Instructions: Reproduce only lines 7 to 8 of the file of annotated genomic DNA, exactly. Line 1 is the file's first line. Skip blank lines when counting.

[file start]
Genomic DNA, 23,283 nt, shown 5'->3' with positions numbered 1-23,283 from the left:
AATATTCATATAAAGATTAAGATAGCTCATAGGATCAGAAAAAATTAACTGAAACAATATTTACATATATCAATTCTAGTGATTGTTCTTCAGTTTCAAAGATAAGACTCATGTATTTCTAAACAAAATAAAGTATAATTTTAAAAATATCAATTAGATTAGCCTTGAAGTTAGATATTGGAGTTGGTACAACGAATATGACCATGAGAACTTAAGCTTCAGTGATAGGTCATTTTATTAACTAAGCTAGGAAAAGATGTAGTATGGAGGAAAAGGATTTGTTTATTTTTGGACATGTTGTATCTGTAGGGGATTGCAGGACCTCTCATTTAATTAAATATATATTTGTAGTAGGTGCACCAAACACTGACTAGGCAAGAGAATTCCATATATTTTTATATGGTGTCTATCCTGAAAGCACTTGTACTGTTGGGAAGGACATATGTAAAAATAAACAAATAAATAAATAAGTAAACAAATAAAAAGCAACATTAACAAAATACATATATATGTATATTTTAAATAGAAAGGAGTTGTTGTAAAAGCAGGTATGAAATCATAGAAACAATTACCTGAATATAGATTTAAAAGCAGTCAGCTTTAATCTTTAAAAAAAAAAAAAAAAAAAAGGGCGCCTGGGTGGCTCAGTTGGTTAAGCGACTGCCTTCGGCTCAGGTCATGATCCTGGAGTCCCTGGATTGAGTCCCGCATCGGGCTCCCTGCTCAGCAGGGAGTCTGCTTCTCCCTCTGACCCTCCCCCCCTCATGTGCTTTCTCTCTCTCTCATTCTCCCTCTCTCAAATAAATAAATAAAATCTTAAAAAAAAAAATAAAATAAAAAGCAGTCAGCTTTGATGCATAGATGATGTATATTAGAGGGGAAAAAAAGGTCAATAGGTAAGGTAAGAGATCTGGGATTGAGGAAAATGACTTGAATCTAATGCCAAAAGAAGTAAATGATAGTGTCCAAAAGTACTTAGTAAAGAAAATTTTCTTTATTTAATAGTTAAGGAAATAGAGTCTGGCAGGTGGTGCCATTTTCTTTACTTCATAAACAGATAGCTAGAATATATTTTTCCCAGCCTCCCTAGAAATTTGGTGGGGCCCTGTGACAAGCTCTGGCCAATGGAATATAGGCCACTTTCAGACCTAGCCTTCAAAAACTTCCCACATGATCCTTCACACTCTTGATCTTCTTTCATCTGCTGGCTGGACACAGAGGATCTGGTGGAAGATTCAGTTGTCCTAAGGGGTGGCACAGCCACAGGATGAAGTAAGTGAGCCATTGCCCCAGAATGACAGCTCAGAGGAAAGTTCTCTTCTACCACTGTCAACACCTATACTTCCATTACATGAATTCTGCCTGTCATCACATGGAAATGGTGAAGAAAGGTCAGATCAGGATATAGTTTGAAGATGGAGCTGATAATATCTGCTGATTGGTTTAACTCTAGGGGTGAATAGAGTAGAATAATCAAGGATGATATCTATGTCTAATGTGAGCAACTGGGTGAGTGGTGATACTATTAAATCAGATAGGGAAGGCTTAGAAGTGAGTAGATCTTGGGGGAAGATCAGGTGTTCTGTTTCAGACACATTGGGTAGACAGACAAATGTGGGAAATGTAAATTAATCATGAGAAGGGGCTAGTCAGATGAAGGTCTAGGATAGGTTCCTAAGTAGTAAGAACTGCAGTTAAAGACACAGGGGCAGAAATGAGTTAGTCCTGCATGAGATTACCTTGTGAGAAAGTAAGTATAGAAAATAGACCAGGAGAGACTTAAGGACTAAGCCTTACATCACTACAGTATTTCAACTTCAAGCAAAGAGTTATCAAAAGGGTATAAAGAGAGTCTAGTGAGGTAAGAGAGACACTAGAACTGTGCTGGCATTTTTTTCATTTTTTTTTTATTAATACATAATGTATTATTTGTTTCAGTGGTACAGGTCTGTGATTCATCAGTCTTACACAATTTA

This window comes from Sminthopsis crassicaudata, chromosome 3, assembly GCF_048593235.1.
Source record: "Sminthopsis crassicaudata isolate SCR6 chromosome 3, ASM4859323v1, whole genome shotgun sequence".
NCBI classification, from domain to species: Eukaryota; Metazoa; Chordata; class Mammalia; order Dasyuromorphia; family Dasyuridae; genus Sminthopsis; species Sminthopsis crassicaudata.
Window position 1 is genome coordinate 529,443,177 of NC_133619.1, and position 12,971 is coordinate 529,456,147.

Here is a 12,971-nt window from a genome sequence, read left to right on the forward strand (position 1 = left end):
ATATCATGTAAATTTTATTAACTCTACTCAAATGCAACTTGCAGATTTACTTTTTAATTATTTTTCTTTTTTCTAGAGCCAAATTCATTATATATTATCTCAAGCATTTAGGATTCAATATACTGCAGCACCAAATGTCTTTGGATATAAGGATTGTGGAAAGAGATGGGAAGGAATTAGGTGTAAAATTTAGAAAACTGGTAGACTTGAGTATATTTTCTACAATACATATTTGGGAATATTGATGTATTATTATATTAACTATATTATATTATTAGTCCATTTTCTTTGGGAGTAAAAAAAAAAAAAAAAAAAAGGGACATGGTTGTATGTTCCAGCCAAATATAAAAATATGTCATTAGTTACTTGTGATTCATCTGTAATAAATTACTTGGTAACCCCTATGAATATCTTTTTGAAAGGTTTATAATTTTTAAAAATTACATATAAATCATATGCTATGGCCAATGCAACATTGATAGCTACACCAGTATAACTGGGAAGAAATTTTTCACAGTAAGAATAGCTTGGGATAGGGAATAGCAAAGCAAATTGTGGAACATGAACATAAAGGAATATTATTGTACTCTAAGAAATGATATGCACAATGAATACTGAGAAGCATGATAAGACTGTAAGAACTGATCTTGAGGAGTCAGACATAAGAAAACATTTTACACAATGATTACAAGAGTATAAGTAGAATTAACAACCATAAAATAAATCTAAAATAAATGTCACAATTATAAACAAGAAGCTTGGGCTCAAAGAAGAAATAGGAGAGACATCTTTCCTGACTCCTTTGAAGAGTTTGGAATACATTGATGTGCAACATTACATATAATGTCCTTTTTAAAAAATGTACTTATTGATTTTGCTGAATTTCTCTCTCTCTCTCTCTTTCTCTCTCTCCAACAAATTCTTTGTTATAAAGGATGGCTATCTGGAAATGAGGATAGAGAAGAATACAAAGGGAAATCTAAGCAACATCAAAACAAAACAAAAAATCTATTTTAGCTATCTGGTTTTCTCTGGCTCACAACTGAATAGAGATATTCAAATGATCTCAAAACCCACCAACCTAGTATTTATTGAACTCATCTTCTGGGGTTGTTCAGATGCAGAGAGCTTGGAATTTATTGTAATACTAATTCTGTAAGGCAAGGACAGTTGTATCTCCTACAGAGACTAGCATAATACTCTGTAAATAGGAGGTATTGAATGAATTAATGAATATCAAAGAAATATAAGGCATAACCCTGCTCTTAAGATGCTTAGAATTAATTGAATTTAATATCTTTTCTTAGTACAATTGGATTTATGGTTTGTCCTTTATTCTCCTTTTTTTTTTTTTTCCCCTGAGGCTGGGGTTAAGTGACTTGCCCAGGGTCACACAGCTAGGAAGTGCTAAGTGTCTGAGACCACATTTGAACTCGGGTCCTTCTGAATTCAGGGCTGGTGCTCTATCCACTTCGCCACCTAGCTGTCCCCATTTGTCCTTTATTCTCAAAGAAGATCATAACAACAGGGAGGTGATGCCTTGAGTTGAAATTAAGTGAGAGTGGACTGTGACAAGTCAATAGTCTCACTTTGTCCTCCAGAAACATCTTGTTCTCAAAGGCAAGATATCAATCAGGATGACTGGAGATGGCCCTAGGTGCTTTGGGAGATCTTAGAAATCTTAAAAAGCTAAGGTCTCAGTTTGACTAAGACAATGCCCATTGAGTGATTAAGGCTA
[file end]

Here is a 12,971-nt window from a genome sequence, read left to right on the forward strand (position 1 = left end):
ATATCATGTAAATTTTATTAACTCTACTCAAATGCAACTTGCAGATTTACTTTTTAATTATTTTTCTTTTTTCTAGAGCCAAATTCATTATATATTATCTCAAGCATTTAGGATTCAATATACTGCAGCACCAAATGTCTTTGGATATAAGGATTGTGGAAAGAGATGGGAAGGAATTAGGTGTAAAATTTAGAAAACTGGTAGACTTGAGTATATTTTCTACAATACATATTTGGGAATATTGATGTATTATTATATTAACTATATTATATTATTAGTCCATTTTCTTTGGGAGTAAAAAAAAAAAAAAAAAAAAGGGACATGGTTGTATGTTCCAGCCAAATATAAAAATATGTCATTAGTTACTTGTGATTCATCTGTAATAAATTACTTGGTAACCCCTATGAATATCTTTTTGAAAGGTTTATAATTTTTAAAAATTACATATAAATCATATGCTATGGCCAATGCAACATTGATAGCTACACCAGTATAACTGGGAAGAAATTTTTCACAGTAAGAATAGCTTGGGATAGGGAATAGCAAAGCAAATTGTGGAACATGAACATAAAGGAATATTATTGTACTCTAAGAAATGATATGCACAATGAATACTGAGAAGCATGATAAGACTGTAAGAACTGATCTTGAGGAGTCAGACATAAGAAAACATTTTACACAATGATTACAAGAGTATAAGTAGAATTAACAACCATAAAATAAATCTAAAATAAATGTCACAATTATAAACAAGAAGCTTGGGCTCAAAGAAGAAATAGGAGAGACATCTTTCCTGACTCCTTTGAAGAGTTTGGAATACATTGATGTGCAACATTACATATAATGTCCTTTTTAAAAAATGTACTTATTGATTTTGCTGAATTTCTCTCTCTCTCTCTCTTTCTCTCTCTCCAACAAATTCTTTGTTATAAAGGATGGCTATCTGGAAATGAGGATAGAGAAGAATACAAAGGGAAATCTAAGCAACATCAAAACAAAACAAAAAATCTATTTTAGCTATCTGGTTTTCTCTGGCTCACAACTGAATAGAGATATTCAAATGATCTCAAAACCCACCAACCTAGTATTTATTGAACTCATCTTCTGGGGTTGTTCAGATGCAGAGAGCTTGGAATTTATTGTAATACTAATTCTGTAAGGCAAGGACAGTTGTATCTCCTACAGAGACTAGCATAATACTCTGTAAATAGGAGGTATTGAATGAATTAATGAATATCAAAGAAATATAAGGCATAACCCTGCTCTTAAGATGCTTAGAATTAATTGAATTTAATATCTTTTCTTAGTACAATTGGATTTATGGTTTGTCCTTTATTCTCCTTTTTTTTTTTTTTCCCCTGAGGCTGGGGTTAAGTGACTTGCCCAGGGTCACACAGCTAGGAAGTGCTAAGTGTCTGAGACCACATTTGAACTCGGGTCCTTCTGAATTCAGGGCTGGTGCTCTATCCACTTCGCCACCTAGCTGTCCCCATTTGTCCTTTATTCTCAAAGAAGATCATAACAACAGGGAGGTGATGCCTTGAGTTGAAATTAAGTGAGAGTGGACTGTGACAAGTCAATAGTCTCACTTTGTCCTCCAGAAACATCTTGTTCTCAAAGGCAAGATATCAATCAGGATGACTGGAGATGGCCCTAGGTGCTTTGGGAGATCTTAGAAATCTTAAAAAGCTAAGGTCTCAGTTTGACTAAGACAATGCCCATTGAGTGATTAAGGCTA